Online sales for J.Jill are growing and hit $228 million for the 12 months ended Oct. 29.
For online orders, multichannel retailers find shipping from stores can save the sale.
A retailer’s ability to cut costs and operate more efficiently without compromising product selection, value, service and most importantly customer satisfaction is strategic to survival in any economy. A bad economy just makes it more challenging.
So retailers should take a hard look at one of the biggest expenses and challenges all merchants deal with on a daily basis-managing corporate-wide inventory-and how to make it more available for consumer purchase and direct fulfillment, and how to seamlessly integrate it across all sales channels.
This strategy, in fact, has already led many retailers, including Jones Apparel Group Inc., The Orvis Company Inc. and Systemax Inc.’s CompUSA, to embrace an e-commerce and in-store collaboration business model-a model that many leading retailers have implemented but remain mum over because of the competitive advantage it offers.
Not to be confused with in-store pick-up programs, the e-commerce and in-store business model transparently makes in-store inventory available for sale online and fulfills orders from the best available store when the primary warehouse is out of stock.
Faster access to products
Jones Apparel Group, the holding company for popular apparel and footwear brands including Jones New York, Nine West, Anne Klein, Bandolino, and Easy Spirit, launched this collaborative model in conjunction with a comprehensive online strategy to give consumers faster and easier access to products not only across its brands but also across channels.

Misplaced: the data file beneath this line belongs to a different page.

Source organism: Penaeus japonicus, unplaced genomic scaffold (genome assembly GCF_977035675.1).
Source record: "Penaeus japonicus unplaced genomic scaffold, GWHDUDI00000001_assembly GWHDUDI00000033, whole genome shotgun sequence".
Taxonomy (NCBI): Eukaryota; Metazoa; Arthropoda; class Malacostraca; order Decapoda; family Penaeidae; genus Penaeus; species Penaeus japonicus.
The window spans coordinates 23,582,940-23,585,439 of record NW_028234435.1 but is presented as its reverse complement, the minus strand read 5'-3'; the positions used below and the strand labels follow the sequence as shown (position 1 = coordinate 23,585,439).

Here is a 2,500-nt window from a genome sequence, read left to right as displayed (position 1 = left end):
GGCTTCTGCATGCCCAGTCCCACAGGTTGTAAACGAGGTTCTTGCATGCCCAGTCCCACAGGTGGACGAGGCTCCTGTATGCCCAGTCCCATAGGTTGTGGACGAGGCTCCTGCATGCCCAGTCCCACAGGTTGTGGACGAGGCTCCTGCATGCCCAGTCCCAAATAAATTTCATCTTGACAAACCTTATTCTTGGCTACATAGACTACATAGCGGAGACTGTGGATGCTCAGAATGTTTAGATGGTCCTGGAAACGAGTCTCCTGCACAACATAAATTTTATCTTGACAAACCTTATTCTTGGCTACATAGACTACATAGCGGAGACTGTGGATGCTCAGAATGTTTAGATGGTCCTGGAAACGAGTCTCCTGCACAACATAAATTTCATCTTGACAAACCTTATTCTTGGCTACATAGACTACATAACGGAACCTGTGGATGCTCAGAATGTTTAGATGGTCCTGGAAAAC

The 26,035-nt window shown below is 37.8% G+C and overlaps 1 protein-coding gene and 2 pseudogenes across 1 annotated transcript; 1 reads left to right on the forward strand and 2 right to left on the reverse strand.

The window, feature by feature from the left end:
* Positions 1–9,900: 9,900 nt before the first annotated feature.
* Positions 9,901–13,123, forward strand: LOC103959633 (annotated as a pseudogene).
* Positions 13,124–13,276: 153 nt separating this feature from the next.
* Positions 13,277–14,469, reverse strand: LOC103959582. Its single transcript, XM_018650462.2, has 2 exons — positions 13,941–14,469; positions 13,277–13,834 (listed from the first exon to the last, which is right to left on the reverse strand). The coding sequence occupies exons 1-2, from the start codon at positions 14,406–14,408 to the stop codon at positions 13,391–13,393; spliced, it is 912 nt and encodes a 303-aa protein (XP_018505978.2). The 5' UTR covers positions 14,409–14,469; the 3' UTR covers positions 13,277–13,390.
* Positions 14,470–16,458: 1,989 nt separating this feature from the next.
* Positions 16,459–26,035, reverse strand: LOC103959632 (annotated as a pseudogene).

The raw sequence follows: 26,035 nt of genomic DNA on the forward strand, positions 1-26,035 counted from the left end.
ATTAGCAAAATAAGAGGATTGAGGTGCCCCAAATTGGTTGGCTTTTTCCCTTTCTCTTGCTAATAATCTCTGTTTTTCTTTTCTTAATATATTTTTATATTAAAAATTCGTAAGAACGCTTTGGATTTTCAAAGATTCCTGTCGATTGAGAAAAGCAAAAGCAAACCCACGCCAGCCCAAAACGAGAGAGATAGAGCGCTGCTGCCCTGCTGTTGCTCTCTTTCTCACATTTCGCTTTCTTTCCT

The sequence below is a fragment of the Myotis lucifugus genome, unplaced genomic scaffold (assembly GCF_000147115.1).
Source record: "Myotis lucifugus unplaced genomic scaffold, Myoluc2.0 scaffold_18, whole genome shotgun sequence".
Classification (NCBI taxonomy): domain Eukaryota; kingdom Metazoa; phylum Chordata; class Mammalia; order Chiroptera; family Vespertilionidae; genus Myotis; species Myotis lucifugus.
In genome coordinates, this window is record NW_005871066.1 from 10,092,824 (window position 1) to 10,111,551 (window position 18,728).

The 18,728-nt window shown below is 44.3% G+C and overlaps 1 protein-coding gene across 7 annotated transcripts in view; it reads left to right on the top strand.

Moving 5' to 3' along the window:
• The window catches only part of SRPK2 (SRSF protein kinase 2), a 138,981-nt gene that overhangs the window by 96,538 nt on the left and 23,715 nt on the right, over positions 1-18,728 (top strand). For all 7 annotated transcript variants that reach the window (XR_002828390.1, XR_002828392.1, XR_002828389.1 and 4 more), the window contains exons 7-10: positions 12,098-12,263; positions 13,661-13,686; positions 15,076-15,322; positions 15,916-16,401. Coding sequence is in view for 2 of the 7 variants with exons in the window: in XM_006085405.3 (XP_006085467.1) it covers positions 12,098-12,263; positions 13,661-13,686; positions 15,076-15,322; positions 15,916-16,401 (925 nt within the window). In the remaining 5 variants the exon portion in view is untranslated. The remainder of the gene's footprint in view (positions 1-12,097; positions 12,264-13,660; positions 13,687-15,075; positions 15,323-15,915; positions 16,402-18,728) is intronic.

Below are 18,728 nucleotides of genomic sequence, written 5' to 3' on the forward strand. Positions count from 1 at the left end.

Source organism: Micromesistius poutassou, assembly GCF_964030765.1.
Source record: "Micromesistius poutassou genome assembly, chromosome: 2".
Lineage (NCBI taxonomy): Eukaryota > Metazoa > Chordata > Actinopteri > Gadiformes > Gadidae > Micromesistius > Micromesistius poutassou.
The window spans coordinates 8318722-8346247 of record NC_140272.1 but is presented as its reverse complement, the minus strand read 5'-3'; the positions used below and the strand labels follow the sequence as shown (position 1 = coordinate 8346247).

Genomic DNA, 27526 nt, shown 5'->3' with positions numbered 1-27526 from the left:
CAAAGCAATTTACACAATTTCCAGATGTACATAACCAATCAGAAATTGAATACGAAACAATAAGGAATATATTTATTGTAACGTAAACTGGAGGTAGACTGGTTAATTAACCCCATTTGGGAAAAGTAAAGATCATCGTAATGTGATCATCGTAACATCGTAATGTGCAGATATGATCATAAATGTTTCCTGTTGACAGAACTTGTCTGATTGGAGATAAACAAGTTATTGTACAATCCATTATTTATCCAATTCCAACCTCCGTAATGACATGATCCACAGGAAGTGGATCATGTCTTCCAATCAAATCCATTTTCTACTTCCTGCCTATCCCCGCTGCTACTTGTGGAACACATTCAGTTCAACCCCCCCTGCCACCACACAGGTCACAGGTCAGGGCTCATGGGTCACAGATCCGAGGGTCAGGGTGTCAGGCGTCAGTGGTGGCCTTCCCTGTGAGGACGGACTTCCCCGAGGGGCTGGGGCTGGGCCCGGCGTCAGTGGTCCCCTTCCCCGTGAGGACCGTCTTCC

More than 600 Nine West and Jones New York stores have integrated their retail inventory with their e-commerce sites to make in-store inventory available for sale online, while making these same stores capable of fulfilling online orders direct to the consumer.
“Tough economic times require thinking outside the box,” says Ron Offir, Jones Apparel’s president of e-commerce. “When we reviewed online sales activity, we discovered we were losing sales when we sold out of a product, or the size or color wasn’t available in our direct-to-consumer warehouse. We also discovered that our stores could have fulfilled these orders. Not only were we losing revenue and disappointing our customers, we also weren’t capturing true product demand, which is critical for our web forecasting group.”
Stand-alone channels with silos of channel-specific strategies, information, inventory and fulfillment processes are no longer practical, especially considering the proliferation of technology that promises to make consumer purchasing nearly an anytime/anywhere shopping experience.
Taking a proven concept like drop-shipping and applying it to a cross-channel strategy that leverages known internal resources for fulfillment-bricks-and-mortar store inventory and personnel-allows retailers to optimize costly resources across multiple channels, driving down overall inventory carrying costs, driving up revenue and improving product availability regardless of the consumer’s point of purchase.
Order online, ship from stores
For outdoor gear and apparel retailer Orvis, economics played a big role in its decision to roll out an e-commerce and in-store collaboration business model more than eighteen months ago.